Thankfully, God saved me out of that mire; but even when I was chaffing under the burdensome legalism, I was never bitter. I never believed the rules I was obligated to keep were a means to please God showing Him how much I loved Him or manipulated Him to bless me. Reading these tweets, however, that’s the impression I am getting. That only continues to affirm my suspicions that his understanding of salvation and Christianity began at the wrong point.

In those two tweets, the former pastor claims he devoured loads of apologetic books, but they were trite, dismissive, and full of pseudo-science. From beginning to end he had many problems with Scripture. I just marvel at such statements. Really? What sort of apologetic books did he read? By who exactly? There are lots of apologetics books out there in seminary libraries. Is he saying ALL of them are trite and filled with pseudo-science? There is more than two thousand years worth of church history where Christians have wrestled with apologetic matters and provided sound, biblical answers to objections. Is he concluding that the people who wrote them are all hacks? And there was no one in his personal circle of friends who he could bounce his questions off of? Or discuss his concerns?

Take for example his comment about inerrancy. One of the first books thrust into my hands the day I started seminary was a 500 plus page collection of essays defending the doctrine of inerrancy. None of the chapters are trite, and the men who wrote them are hardly the purveyors of pseudo-science. Out of all of his reasons for leaving the faith, the idea that there were no good apologetic books is just laughable.

He never witnessed a single supernatural event in all the years of ministry? What exactly was he looking out for? Yet here lies the rotten fruit of continuationism. Christians who are taught that they should witness God performing the same kinds of signs and wonders today that are recorded in Scripture, will quickly become jaded when God doesn’t meet those expectations.

On the contrary, while I have never seen signs and wonders and cancer victims healed instantaneously, I have witnessed many, many supernatural works of God. Every Sunday when my church does baptisms and I hear testimony of men and women whose sinful lives were changed from selfish, mean-spirited Christ-haters to spirit-filled lovers of Jesus. People who are suffering the ravages of cancer bear up under their trial with God’s grace with sweetness of attitude of one who has been saved eternally. Their resolute humble trust in God’s sovereignty in such challenging difficulties is a shining example of a supernatural work.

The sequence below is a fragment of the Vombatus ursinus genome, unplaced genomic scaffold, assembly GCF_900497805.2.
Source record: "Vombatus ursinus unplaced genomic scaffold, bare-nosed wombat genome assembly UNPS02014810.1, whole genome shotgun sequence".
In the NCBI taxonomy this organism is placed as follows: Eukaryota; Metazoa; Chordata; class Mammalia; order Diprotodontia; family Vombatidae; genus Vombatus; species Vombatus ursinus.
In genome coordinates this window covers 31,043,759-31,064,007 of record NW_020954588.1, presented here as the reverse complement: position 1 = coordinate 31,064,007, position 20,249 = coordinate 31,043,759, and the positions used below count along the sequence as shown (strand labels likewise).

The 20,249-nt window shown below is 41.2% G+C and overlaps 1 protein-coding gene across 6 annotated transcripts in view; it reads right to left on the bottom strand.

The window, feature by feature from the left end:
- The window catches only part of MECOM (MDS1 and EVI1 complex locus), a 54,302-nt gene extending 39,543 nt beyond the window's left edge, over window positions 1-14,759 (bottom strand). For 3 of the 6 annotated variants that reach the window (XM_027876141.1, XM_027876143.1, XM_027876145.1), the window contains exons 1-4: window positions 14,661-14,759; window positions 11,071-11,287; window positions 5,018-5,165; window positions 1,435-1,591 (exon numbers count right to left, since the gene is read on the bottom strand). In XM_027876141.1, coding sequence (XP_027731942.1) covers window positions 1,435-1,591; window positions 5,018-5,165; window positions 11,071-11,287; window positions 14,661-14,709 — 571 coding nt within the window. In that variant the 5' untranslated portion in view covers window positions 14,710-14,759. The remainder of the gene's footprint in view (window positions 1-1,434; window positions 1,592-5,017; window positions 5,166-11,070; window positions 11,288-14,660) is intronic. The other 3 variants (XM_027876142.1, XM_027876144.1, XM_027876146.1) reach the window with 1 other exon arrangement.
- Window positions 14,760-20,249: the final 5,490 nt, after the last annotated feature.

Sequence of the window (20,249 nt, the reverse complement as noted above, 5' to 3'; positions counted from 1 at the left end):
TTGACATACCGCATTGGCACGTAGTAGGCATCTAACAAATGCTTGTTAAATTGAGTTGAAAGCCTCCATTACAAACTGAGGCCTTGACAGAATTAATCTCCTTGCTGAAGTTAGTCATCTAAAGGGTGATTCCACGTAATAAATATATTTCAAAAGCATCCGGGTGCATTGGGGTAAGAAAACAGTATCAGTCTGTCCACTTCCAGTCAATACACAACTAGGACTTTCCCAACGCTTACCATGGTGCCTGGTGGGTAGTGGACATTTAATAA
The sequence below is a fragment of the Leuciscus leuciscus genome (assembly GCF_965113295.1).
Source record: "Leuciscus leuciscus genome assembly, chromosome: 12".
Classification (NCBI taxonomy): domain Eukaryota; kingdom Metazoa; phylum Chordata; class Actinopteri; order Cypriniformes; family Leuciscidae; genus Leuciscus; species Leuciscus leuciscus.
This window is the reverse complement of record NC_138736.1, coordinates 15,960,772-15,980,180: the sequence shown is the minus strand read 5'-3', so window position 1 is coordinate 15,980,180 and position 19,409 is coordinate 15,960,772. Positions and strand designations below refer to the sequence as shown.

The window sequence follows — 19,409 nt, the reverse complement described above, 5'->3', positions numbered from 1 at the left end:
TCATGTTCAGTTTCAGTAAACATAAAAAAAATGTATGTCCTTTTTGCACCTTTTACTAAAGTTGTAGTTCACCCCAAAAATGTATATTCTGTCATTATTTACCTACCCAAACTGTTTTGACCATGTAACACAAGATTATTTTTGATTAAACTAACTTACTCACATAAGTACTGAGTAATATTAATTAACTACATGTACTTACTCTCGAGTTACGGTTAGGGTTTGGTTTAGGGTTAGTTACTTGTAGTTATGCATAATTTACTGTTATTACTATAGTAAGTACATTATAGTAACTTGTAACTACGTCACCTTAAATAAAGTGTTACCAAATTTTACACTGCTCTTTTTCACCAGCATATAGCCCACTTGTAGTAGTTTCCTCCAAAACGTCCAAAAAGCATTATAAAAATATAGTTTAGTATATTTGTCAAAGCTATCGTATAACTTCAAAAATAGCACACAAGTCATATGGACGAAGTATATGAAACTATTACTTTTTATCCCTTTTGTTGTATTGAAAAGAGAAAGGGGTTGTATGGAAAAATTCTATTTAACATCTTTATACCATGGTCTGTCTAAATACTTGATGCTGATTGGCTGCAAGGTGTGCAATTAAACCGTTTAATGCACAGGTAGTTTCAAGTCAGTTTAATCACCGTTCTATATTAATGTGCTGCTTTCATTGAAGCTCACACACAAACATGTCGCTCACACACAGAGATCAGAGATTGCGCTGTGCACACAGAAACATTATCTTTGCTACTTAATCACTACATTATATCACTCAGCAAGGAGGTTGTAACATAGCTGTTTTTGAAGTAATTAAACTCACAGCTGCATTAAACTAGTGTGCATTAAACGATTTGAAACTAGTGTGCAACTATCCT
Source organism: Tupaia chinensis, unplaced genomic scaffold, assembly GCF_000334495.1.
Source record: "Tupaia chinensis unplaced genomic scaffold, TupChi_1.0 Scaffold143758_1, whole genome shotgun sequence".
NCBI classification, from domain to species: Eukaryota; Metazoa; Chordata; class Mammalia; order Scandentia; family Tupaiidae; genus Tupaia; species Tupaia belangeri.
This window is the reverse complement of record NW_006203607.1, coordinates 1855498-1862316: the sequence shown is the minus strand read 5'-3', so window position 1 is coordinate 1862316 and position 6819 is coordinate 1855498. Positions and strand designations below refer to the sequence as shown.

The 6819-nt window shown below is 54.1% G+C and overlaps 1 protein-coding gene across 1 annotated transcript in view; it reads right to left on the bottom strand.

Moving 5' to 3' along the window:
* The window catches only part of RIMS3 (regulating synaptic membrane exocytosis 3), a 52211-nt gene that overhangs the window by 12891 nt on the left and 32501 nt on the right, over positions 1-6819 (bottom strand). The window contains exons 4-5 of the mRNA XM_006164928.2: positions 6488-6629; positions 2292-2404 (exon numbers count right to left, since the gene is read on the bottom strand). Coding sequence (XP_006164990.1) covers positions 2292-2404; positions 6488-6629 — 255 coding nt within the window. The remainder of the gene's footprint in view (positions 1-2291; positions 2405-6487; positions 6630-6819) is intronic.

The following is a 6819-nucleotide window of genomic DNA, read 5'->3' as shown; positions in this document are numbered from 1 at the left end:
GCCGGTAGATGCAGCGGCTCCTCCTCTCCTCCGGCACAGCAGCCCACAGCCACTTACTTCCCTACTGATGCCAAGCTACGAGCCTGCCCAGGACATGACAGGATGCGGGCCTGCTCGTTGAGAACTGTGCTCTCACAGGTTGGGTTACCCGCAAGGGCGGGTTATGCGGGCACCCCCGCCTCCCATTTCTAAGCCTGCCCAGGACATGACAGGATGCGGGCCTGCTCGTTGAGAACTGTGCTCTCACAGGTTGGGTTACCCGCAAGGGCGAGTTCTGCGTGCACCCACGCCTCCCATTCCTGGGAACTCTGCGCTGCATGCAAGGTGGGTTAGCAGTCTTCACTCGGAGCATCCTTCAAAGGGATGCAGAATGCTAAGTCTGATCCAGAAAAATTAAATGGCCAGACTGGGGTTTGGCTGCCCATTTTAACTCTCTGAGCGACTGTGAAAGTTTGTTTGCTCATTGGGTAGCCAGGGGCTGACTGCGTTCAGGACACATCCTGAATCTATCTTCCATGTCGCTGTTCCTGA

For a person who claims to have read the Bible 24 times through, led workshops, developed biblical based curriculum, and weekly taught and preached Scripture to scores of people, he has an extremely insufficient grasp of Adam’s fall and the sin of man in the world.

What exactly was he promised that his marriage would be? He doesn’t really elaborate. But, that tweet reveals the heart of the matter. According to at least one member of his church, Mr. Gass was involved in a hidden affair for nearly a year, was caught, and he now continues to live in unrepentant adultery with a woman not his wife.

As soon as I read the initial thread and watched skeptical cranks and chortling atheists spread it far and wide on social media as proof of God being fake and religion a joke, I thought to myself there is some unspoken, gross sin involved. Sure enough, I was proven right. Unironically, the skeptic-atheist community would be the first ones pointing out the pastor’s sin. In this day and age of Me Too, individuals who otherwise claim there are no moral absolutes would absolutely condemn his immoral abuse of power with grooming a woman to sexually abuse her. Certainly the survivor bloggers are outraged by his abuse of that poor woman?

Three take aways I wish to highlight from ex-pastor Gass’s thread.

First. what appears to be zealous “spiritual” activity doesn’t necessarily mean there is genuine spiritual life. The two are not the same. Just because one spent all his life in church, read the Bible 24 times, led countless Bible studies, and preached numerous sermons, does not mean the person is genuinely saved. It is like the seed cast upon shallow soil that took root, sprung up, but then withered away quickly, Matthew 13.